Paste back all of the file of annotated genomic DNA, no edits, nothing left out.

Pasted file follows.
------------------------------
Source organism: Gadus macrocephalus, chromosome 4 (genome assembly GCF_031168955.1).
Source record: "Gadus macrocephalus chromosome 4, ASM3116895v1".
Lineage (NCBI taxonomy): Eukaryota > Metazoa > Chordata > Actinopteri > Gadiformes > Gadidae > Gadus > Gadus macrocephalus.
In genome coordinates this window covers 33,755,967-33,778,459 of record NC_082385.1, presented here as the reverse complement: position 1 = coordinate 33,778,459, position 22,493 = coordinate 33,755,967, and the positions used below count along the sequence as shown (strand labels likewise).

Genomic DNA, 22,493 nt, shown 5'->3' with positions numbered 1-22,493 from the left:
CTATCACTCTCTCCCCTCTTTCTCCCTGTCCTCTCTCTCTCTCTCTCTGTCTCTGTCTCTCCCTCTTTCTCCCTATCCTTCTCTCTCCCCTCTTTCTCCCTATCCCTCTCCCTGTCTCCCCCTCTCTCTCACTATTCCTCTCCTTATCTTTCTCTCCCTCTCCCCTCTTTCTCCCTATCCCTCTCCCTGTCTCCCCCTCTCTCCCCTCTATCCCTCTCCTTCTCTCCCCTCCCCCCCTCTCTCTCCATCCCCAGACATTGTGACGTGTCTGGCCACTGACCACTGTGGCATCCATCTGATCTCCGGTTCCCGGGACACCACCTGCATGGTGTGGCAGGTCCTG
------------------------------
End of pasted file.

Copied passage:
Source organism: Gadus macrocephalus, chromosome 4 (genome assembly GCF_031168955.1).
Source record: "Gadus macrocephalus chromosome 4, ASM3116895v1".
Lineage (NCBI taxonomy): Eukaryota > Metazoa > Chordata > Actinopteri > Gadiformes > Gadidae > Gadus > Gadus macrocephalus.
In genome coordinates this window covers 33,755,967-33,778,459 of record NC_082385.1, presented here as the reverse complement: position 1 = coordinate 33,778,459, position 22,493 = coordinate 33,755,967, and the positions used below count along the sequence as shown (strand labels likewise).

Genomic DNA, 22,493 nt, shown 5'->3' with positions numbered 1-22,493 from the left:
CTATCACTCTCTCCCCTCTTTCTCCCTGTCCTCTCTCTCTCTCTCTCTGTCTCTGTCTCTCCCTCTTTCTCCCTATCCTTCTCTCTCCCCTCTTTCTCCCTATCCCTCTCCCTGTCTCCCCCTCTCTCTCACTATTCCTCTCCTTATCTTTCTCTCCCTCTCCCCTCTTTCTCCCTATCCCTCTCCCTGTCTCCCCCTCTCTCCCCTCTATCCCTCTCCTTCTCTCCCCTCCCCCCCTCTCTCTCCATCCCCAGACATTGTGACGTGTCTGGCCACTGACCACTGTGGCATCCATCTGATCTCCGGTTCCCGGGACACCACCTGCATGGTGTGGCAGGTCCTG